The average person will spend 90,000 hours – about 20% of their waking life – at work. The French philosopher Simone Weil calls work “part of an ever-renewing rhythm of human existence”. ⁠Work is my everyday existence. How can it also be the site of my spirituality?

According to some of the major religions, work is a crucial arena for spiritual connection. Mindful work is one of the four paths to enlightenment in Hinduism, karma yoga and Zen Buddhists consider every action a means of mujodo no taigen, actualising the Way. In Islam, finding moral and ethical ways of making a living is seen as part of worship. And then there is my aunt, a dyed in the wool, country town Catholic, who once told me that if she has to do anything unpleasant she just “offers it up” to God.

If I have the privilege to choose what I do for a living then I must constantly check in with myself that I am doing more good than harm. The Buddhist Eightfold Path includes “right livelihood”, which states that people should avoid certain forms of work, including traffic in people, weapons and poison.

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Joan Halifax, an American Zen Buddhist teacher and author, recommends “micropauses” throughout the working day. By taking a deep breath, focusing briefly on my body, I can check in with myself and my values. Am I doing more good than harm, right now in this moment, to both myself and others?

When my dad was a kid he went to a tiny rural convent school where the nuns threw chalk at him until he remembered to write “AMDG” at the top of his slate. This is a Latin abbreviation for the Jesuit motto, ad majorem dei gloriam, for the glory of God. The German composer Johann Sebastian Bach used to write the same thing at the top of his compositions.

These days I am not Catholic, or Buddhist, or anything other than spiritual. But I still sometimes think “AMDG” as I place my hands in prayer position on my heart and my head. I recite my version of the daily Buddhist metta mantra, wishing wellness and happiness to myself and all beings. I add to the metta recitations, “May I be of service”.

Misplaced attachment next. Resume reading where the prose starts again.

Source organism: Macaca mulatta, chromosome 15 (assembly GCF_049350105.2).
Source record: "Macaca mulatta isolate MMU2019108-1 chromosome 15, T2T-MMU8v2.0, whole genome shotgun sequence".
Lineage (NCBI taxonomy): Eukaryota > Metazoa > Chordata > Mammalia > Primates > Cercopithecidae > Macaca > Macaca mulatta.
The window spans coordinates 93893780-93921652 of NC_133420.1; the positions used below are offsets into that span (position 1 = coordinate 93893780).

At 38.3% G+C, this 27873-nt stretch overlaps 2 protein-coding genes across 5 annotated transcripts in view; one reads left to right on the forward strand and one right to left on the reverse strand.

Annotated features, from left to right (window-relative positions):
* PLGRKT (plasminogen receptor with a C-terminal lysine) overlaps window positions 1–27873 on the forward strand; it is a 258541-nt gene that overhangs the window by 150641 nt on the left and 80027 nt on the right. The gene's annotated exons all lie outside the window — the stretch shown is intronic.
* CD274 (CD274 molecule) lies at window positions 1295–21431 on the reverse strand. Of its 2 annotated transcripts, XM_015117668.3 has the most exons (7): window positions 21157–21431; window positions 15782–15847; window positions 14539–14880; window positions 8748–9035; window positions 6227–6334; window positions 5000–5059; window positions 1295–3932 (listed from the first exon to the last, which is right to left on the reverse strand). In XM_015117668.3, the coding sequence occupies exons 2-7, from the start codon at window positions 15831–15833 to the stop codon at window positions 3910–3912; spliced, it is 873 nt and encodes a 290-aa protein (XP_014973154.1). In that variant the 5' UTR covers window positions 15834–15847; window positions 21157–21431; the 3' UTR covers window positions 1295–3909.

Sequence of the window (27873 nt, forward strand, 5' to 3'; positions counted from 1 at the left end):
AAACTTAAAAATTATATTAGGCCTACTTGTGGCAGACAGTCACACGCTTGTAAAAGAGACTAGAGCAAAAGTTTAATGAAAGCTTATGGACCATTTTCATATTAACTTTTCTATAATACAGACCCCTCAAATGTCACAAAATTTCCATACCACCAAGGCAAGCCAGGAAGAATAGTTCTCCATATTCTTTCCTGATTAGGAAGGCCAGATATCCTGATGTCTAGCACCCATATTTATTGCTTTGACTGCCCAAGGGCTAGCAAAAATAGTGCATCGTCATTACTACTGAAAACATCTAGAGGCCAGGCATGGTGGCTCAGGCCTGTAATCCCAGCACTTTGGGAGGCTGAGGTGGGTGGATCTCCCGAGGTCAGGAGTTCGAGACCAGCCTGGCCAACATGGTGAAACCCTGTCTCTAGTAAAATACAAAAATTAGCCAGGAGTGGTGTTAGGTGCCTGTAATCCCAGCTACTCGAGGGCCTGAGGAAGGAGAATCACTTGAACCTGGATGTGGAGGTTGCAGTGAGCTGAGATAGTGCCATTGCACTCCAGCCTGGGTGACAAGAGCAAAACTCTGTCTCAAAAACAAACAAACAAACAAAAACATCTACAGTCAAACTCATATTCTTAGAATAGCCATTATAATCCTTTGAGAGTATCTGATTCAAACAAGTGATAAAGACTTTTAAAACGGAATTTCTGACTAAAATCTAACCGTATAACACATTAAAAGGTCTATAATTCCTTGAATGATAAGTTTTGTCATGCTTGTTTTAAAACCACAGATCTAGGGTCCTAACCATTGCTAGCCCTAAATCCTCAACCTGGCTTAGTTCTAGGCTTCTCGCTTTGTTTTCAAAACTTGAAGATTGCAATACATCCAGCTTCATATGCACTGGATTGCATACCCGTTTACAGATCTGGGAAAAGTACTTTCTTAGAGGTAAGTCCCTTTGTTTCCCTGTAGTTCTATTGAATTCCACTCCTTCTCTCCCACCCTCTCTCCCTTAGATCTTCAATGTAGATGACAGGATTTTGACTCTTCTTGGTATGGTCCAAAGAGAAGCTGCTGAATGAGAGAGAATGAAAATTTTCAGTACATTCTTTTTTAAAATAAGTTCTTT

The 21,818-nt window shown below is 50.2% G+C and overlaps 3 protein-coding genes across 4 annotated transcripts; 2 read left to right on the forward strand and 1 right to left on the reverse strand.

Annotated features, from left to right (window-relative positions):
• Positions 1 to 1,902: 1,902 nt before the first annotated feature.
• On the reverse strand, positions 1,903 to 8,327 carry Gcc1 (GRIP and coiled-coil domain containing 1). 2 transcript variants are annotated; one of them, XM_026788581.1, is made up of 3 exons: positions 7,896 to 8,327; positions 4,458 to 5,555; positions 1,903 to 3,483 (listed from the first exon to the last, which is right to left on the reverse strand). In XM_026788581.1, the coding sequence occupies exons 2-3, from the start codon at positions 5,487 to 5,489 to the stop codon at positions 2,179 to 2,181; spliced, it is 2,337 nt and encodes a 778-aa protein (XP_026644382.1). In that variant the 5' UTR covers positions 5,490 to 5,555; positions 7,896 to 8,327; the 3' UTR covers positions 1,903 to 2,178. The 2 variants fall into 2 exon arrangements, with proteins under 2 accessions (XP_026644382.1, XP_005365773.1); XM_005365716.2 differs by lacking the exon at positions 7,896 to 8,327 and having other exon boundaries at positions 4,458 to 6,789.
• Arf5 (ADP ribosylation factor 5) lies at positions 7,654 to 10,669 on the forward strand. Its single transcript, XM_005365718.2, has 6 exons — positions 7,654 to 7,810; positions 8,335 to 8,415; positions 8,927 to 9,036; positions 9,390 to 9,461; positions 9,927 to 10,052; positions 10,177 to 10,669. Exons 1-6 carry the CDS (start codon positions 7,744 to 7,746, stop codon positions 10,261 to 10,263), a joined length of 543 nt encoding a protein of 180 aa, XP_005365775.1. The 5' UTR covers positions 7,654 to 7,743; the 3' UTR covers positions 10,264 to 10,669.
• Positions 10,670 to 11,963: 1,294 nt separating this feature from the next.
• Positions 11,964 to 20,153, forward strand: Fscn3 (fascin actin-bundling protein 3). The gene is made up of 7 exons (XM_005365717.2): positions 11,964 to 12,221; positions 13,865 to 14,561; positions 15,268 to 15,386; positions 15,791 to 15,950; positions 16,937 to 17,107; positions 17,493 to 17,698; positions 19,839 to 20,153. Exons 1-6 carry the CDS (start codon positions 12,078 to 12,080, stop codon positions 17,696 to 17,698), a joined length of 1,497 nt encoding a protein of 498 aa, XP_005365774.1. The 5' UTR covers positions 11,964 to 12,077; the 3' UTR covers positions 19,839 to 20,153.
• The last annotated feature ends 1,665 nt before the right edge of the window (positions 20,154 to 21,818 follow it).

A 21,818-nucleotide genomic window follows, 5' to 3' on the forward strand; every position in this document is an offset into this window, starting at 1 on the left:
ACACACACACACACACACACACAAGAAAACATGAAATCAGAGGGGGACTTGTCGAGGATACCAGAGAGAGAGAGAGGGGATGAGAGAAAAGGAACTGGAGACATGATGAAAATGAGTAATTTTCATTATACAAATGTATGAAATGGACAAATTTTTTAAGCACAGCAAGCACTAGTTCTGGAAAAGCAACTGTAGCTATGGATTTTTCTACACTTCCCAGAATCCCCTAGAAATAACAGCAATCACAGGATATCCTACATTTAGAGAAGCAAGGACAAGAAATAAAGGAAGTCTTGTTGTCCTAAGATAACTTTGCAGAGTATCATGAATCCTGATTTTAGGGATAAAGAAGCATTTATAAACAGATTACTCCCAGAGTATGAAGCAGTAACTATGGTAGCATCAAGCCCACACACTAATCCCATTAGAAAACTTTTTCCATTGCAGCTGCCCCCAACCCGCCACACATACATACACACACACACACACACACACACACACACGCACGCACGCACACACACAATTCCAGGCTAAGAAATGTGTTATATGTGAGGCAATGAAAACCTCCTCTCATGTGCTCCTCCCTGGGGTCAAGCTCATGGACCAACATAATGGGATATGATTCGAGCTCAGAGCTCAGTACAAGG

As a freelancer, the thing I miss about working in an organisation is the same thing I miss about organised religion. Working in an organisation brought me into close daily contact with people I had to get along with, even if I didn’t particularly like them, nor they me.

Community comes from the Latin communitas, which means “working together”. According to the research, if I focus on relationships and authenticity, my workplace can become an arena for genuine, heartfelt growth and connection.

Working in an organisation, I could connect with my co-workers through the best way I knew how: food. I could bake cupcakes to share in the coffee room and build up the courage to smile at people in the lobby.

If there are conditions in a workplace that I don’t agree with, I could challenge them in small and large ways. I might have workplace discrimination or modern slavery in the supply chain in my sights, but I can start off with a small act of resistance: I can clock off exactly at the end of my shift and smile at my manager on my way out the door. I can reflect on, and articulate, the meaningfulness of my work – not in a cheesy, corporate mission statement way but in my own little cubicle. I can establish, for myself, how I contribute, how I am making a home in the world, for myself and others.

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When I think of my sister the doctor, or my other sister the nurse, saving lives, I feel like I am seven years old all over again, trying to be helpful but really just getting in the way. If I were filling a metaphoric spaceship with people who could found a human colony far from Earth, I would pick them.

But, I work as a slashie, juggling multiple gigs so I can pay the bills, and have time to write and volunteer. I care for my family, conduct ceremonies, study and play Solitaire. I might not be saving lives. But I can still say to someone every day (except perhaps when playing Solitaire, but let’s not nitpick) I see you. You are seen. There might be a spot for me on that spaceship after all.

  • Jackie Bailey is an ordained interfaith minister and the author of The Eulogy, which won the 2023 NSW premier’s literary multicultural award. This article includes an excerpt from her forthcoming nonfiction book about spirituality in a post-religious world

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